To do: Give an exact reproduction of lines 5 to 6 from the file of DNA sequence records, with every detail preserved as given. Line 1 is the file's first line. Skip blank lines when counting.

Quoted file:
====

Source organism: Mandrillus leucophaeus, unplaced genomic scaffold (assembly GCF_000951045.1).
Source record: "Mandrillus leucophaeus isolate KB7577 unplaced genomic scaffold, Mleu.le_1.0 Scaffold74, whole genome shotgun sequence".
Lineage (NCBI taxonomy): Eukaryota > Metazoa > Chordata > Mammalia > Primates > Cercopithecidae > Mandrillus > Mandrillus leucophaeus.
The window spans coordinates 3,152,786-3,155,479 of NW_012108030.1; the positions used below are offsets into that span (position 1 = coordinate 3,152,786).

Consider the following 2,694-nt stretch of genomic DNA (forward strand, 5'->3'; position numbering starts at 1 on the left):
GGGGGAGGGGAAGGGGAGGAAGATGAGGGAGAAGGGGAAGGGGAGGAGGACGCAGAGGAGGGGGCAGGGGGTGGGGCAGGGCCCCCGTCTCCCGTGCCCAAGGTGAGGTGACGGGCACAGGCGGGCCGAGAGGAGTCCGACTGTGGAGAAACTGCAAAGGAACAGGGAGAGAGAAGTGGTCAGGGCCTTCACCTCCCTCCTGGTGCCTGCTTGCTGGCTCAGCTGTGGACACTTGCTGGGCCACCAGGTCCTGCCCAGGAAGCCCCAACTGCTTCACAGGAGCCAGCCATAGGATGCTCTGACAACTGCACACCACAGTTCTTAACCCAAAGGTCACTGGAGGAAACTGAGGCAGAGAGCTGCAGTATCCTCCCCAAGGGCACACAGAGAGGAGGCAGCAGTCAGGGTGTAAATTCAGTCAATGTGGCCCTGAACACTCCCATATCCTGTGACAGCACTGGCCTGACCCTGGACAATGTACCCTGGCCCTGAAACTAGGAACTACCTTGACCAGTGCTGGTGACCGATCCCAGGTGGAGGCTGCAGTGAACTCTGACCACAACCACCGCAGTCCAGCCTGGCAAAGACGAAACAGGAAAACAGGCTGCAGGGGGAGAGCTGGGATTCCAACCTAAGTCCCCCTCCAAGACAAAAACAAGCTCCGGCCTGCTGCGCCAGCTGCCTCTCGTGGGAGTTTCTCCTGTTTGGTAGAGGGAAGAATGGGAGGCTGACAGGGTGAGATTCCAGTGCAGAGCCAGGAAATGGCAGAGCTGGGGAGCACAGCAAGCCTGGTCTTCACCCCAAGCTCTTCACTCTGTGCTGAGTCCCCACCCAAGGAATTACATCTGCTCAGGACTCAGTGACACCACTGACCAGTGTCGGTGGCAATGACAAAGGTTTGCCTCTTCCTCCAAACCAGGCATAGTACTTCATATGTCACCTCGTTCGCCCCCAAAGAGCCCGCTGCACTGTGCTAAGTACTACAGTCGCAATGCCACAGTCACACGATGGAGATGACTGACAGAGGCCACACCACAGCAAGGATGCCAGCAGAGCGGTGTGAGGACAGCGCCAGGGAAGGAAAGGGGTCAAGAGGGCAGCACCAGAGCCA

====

Consider the following 2,694-nt stretch of genomic DNA (forward strand, 5'->3'; position numbering starts at 1 on the left):
GGGGGAGGGGAAGGGGAGGAAGATGAGGGAGAAGGGGAAGGGGAGGAGGACGCAGAGGAGGGGGCAGGGGGTGGGGCAGGGCCCCCGTCTCCCGTGCCCAAGGTGAGGTGACGGGCACAGGCGGGCCGAGAGGAGTCCGACTGTGGAGAAACTGCAAAGGAACAGGGAGAGAGAAGTGGTCAGGGCCTTCACCTCCCTCCTGGTGCCTGCTTGCTGGCTCAGCTGTGGACACTTGCTGGGCCACCAGGTCCTGCCCAGGAAGCCCCAACTGCTTCACAGGAGCCAGCCATAGGATGCTCTGACAACTGCACACCACAGTTCTTAACCCAAAGGTCACTGGAGGAAACTGAGGCAGAGAGCTGCAGTATCCTCCCCAAGGGCACACAGAGAGGAGGCAGCAGTCAGGGTGTAAATTCAGTCAATGTGGCCCTGAACACTCCCATATCCTGTGACAGCACTGGCCTGACCCTGGACAATGTACCCTGGCCCTGAAACTAGGAACTACCTTGACCAGTGCTGGTGACCGATCCCAGGTGGAGGCTGCAGTGAACTCTGACCACAACCACCGCAGTCCAGCCTGGCAAAGACGAAACAGGAAAACAGGCTGCAGGGGGAGAGCTGGGATTCCAACCTAAGTCCCCCTCCAAGACAAAAACAAGCTCCGGCCTGCTGCGCCAGCTGCCTCTCGTGGGAGTTTCTCCTGTTTGGTAGAGGGAAGAATGGGAGGCTGACAGGGTGAGATTCCAGTGCAGAGCCAGGAAATGGCAGAGCTGGGGAGCACAGCAAGCCTGGTCTTCACCCCAAGCTCTTCACTCTGTGCTGAGTCCCCACCCAAGGAATTACATCTGCTCAGGACTCAGTGACACCACTGACCAGTGTCGGTGGCAATGACAAAGGTTTGCCTCTTCCTCCAAACCAGGCATAGTACTTCATATGTCACCTCGTTCGCCCCCAAAGAGCCCGCTGCACTGTGCTAAGTACTACAGTCGCAATGCCACAGTCACACGATGGAGATGACTGACAGAGGCCACACCACAGCAAGGATGCCAGCAGAGCGGTGTGAGGACAGCGCCAGGGAAGGAAAGGGGTCAAGAGGGCAGCACCAGAGCCA